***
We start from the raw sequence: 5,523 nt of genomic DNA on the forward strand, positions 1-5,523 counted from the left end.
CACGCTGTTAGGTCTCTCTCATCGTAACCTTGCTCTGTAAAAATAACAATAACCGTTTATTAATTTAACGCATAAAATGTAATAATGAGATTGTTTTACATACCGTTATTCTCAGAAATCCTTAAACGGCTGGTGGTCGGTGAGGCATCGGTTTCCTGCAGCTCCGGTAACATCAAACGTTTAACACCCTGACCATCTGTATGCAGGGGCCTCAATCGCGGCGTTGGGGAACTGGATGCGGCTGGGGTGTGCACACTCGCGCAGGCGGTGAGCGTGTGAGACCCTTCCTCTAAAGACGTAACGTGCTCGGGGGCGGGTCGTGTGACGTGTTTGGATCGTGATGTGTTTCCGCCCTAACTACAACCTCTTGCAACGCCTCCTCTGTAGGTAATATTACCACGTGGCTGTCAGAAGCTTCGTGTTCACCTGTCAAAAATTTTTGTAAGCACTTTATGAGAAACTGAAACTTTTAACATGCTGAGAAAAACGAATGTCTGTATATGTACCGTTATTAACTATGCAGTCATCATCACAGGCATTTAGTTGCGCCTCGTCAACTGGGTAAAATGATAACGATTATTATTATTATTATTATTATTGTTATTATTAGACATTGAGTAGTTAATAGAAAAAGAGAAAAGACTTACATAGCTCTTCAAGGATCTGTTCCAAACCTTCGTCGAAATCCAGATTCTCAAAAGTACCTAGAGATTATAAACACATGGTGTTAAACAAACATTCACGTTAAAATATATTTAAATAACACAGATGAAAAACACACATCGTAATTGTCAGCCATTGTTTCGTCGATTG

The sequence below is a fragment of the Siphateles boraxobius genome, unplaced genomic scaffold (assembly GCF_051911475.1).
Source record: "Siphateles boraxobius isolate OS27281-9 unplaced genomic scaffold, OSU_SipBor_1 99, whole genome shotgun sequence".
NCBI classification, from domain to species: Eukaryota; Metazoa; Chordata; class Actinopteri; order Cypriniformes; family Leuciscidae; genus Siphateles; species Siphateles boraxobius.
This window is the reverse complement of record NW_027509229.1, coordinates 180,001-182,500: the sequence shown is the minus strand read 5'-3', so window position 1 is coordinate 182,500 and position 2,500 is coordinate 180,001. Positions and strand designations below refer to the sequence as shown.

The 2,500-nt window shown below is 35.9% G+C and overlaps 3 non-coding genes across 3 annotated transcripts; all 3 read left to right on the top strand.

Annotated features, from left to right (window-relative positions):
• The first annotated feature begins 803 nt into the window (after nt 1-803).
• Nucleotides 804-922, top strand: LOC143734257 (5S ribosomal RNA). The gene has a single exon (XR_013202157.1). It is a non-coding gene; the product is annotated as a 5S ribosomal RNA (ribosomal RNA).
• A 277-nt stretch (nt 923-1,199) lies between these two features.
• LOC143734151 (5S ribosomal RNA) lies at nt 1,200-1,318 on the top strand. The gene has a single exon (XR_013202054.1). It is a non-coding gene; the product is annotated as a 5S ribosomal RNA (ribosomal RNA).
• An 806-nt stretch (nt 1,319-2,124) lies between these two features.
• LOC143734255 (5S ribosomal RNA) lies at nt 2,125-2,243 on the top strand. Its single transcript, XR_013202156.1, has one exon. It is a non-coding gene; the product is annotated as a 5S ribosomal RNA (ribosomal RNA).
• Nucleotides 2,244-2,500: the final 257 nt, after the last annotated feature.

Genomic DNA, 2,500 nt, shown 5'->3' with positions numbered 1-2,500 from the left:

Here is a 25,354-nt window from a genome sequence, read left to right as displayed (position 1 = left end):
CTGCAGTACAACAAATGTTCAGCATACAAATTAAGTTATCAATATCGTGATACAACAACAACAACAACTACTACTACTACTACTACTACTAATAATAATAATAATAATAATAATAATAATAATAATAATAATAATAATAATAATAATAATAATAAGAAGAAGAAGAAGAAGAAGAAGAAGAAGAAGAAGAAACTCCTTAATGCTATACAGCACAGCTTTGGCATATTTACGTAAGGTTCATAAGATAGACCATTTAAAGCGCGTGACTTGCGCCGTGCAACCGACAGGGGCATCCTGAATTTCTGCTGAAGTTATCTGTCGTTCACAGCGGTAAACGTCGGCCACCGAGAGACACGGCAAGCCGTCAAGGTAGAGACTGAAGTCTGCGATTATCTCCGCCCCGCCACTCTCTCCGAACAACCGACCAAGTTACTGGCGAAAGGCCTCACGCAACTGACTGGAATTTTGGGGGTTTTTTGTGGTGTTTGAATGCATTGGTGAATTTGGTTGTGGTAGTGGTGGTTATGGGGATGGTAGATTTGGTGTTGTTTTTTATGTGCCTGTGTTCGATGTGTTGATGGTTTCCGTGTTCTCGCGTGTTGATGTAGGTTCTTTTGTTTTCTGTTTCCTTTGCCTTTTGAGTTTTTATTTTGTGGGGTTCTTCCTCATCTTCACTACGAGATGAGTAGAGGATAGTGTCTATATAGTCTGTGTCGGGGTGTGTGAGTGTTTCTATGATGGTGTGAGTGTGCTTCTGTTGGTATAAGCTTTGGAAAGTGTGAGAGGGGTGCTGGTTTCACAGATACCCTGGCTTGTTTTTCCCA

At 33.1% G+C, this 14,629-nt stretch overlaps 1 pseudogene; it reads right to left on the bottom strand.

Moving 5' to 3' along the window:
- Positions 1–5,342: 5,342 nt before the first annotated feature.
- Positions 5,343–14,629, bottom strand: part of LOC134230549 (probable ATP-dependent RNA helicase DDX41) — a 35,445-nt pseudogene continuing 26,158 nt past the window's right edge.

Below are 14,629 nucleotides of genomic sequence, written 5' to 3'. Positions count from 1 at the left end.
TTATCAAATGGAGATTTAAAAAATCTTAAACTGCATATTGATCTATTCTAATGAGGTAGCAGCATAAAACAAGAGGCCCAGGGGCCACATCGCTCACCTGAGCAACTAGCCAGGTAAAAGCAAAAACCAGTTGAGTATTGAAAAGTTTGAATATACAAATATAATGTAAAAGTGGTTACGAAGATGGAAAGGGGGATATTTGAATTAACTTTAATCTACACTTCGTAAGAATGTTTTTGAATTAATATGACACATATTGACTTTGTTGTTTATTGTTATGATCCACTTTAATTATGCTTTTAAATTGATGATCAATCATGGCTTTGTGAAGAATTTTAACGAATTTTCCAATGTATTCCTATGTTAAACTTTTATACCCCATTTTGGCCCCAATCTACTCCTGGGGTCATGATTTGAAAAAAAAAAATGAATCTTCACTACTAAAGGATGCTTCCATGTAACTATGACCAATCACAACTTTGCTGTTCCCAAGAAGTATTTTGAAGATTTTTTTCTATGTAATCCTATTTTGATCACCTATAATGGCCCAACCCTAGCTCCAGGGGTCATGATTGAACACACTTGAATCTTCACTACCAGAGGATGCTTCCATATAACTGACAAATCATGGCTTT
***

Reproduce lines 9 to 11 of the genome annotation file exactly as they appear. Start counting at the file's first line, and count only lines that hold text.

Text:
• The first annotated feature begins 803 nt into the window (after nt 1-803).
• Nucleotides 804-922, top strand: LOC143734257 (5S ribosomal RNA). The gene has a single exon (XR_013202157.1). It is a non-coding gene; the product is annotated as a 5S ribosomal RNA (ribosomal RNA).
• A 277-nt stretch (nt 923-1,199) lies between these two features.